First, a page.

* Revising the regulations for making hazardous waste determinations--the proposed rule would require LQGs, SQGs (and possibly CESQG) to keep very detailed records not only for wastes determined to be hazardous but also wastes determined to not be hazardous; both the initial determination if the waste is solid or not, and also if the waste "changed in property";
Additionally, ACA expressed concerns over a couple of new proposed options for flexibility in the proposed rule, including 1) allowing CESQGs to send their hazardous waste to an LQG that is under the control of the same person, and 2) allowing a CESQG or an SQG to maintain its existing generator category even if it were to exceed its generator category limits due to an episodic event (planned or unplanned) subject to certain conditions.
Recognizing that generators produce waste in different quantities, EPA established three categories of generators in the regulations: conditionally exempt small quantity generators (CESQGs), small quantity generators (SQGs), and large quantity generators (LQGs).
* Allowing conditionally exempt small quantity generators (CESQGs) to send hazardous waste to a large quantity generator (LQG) that is under the control of the same person, provided certain conditions are met;
In addition, two proposals for conditionally exempt small quantity generators (CESQGs
) have the potential for easing regulatory burdens for those generators under two circumstances:
Most laboratories will likely be categorized as a CESQG, which requires the following steps per the EPA and/or state regulatory agencies: All generated hazardous waste must be identified, more than 2,200 lb of waste may not be accumulated at any one time and the waste must be delivered to a person or facility that is authorized to manage it.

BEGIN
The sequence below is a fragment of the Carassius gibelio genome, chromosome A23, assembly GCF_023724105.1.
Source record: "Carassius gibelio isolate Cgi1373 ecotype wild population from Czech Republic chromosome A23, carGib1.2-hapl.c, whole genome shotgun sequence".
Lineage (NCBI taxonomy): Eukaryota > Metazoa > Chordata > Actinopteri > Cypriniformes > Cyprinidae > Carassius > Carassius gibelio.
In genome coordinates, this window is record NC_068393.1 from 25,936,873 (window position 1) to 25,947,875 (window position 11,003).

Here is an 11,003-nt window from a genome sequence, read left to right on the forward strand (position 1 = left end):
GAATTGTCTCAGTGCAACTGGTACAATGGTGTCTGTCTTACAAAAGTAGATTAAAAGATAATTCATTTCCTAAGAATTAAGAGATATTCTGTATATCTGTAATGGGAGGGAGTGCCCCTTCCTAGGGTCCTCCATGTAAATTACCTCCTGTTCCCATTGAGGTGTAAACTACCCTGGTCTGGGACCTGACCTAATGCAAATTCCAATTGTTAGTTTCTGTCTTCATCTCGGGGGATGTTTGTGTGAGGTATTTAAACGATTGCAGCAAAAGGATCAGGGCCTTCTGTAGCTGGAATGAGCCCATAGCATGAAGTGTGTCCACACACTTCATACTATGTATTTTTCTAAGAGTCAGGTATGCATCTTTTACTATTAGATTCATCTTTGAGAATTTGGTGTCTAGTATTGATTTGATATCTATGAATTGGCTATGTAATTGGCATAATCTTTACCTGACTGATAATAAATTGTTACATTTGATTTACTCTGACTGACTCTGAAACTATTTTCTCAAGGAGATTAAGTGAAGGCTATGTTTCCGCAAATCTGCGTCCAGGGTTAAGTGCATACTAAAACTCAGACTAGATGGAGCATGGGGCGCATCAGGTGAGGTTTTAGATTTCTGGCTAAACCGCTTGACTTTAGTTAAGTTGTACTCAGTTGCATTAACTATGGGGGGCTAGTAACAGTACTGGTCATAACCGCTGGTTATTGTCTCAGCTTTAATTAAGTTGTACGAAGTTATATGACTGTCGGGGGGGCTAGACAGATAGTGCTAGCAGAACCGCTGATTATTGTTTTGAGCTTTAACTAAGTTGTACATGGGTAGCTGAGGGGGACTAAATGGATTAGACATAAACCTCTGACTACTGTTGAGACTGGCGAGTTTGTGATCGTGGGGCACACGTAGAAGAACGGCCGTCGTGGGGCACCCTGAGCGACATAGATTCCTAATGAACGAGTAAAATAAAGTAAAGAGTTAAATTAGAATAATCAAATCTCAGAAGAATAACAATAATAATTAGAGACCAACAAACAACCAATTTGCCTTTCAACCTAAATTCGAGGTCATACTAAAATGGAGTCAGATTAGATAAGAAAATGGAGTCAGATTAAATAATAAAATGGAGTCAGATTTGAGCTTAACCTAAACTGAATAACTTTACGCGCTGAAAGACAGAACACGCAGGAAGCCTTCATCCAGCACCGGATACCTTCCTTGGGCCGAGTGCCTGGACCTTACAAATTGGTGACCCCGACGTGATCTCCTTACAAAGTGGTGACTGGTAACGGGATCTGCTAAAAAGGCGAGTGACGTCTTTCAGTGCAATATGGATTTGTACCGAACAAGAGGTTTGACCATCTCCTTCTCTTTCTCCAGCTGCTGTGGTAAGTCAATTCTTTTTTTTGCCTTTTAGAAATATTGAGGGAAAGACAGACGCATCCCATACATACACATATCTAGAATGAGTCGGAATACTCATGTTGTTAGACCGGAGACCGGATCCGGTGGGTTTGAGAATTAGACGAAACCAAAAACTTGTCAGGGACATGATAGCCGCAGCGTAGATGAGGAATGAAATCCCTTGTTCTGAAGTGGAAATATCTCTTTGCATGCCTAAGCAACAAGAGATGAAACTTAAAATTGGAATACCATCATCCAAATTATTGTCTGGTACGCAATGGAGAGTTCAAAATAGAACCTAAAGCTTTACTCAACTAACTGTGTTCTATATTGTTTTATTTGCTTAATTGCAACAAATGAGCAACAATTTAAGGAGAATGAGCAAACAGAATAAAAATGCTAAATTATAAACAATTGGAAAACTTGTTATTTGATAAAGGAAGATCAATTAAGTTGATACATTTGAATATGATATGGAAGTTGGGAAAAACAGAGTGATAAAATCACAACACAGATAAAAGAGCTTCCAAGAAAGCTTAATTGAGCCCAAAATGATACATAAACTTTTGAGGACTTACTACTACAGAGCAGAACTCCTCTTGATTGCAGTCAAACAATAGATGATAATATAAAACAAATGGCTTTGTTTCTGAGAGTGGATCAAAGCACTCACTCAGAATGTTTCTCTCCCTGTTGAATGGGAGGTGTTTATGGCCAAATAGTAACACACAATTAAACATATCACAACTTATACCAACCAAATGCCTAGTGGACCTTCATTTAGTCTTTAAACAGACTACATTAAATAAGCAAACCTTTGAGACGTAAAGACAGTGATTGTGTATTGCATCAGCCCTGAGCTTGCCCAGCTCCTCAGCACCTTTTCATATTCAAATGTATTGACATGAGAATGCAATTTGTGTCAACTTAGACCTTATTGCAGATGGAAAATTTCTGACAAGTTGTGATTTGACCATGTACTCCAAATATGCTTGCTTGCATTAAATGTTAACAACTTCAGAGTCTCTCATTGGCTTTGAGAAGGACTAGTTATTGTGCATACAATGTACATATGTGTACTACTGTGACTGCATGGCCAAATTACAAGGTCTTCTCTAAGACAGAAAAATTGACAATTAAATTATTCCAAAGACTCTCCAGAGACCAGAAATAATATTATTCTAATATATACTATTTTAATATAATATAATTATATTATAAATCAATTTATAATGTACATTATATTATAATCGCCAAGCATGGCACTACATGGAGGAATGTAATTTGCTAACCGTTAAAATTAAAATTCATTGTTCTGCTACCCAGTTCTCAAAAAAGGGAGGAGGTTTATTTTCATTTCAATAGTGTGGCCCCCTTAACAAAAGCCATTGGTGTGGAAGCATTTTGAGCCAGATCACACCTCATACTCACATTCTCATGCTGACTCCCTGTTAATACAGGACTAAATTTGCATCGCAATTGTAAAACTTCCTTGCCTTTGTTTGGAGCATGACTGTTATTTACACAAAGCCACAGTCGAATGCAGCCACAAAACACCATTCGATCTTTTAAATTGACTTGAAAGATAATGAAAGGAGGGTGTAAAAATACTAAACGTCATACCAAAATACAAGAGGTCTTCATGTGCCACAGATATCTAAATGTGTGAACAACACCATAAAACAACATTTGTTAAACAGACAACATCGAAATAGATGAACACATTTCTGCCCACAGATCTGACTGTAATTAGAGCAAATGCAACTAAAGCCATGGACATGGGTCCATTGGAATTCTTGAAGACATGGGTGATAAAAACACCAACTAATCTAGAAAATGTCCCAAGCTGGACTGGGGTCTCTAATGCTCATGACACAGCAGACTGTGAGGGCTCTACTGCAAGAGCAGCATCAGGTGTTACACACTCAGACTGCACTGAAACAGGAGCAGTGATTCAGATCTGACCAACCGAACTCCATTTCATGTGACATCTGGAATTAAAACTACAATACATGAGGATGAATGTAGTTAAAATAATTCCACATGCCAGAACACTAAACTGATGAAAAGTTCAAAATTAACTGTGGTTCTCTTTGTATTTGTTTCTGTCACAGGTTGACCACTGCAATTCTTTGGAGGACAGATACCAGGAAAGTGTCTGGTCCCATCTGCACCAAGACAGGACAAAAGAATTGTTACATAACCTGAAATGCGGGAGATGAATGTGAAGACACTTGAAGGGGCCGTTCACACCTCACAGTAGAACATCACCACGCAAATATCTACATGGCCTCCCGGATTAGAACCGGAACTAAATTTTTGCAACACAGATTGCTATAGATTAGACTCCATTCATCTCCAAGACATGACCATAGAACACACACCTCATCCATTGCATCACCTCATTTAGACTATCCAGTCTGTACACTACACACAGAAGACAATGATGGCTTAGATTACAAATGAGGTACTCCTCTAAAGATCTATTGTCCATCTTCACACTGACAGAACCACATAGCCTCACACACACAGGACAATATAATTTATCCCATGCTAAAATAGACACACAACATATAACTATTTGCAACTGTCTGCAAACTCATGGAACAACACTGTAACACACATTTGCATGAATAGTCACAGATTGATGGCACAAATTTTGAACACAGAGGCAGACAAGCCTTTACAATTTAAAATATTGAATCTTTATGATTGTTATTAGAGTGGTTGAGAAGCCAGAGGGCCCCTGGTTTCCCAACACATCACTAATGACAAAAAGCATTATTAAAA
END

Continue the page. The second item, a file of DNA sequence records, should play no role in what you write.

Since less than one kilogram of acute hazardous waste is allowed per month for a CESQG, laboratories must carefully monitor these specific wastes to ensure compliance.
Storage requirements in place for SQGs and LQGs are recommended for CESQGs as well, though not regulated.
organizations are exempt from most of the RCRA disposal standards.
The Local Hazardous Waste Management Program (LHWMP) is a multi-agency effort mandated by the state of Washington with the goal of keeping hazardous and toxic materials out of the environment through education and behavioral changes in industries that generate hazardous wastes (LHWMP in King County, 1997; Washington State Department of Ecology, 2000), City and county governments are responsible for assisting conditionally exempt small-quantity generators (CESQGs) under this State Department of Ecology mandate.
Providing secondary containment for hazardous waste or hazardous material is a BMP and is not a requirement for CESQGs. The Audit Team recommended this practice, however, in order to prevent hazardous waste from accidentally entering the environment.
Complete disposal records, including manifests and certificate of destruction, minimize a generator's future liability, although CESQGs are required only to maintain receipts or bills of lading.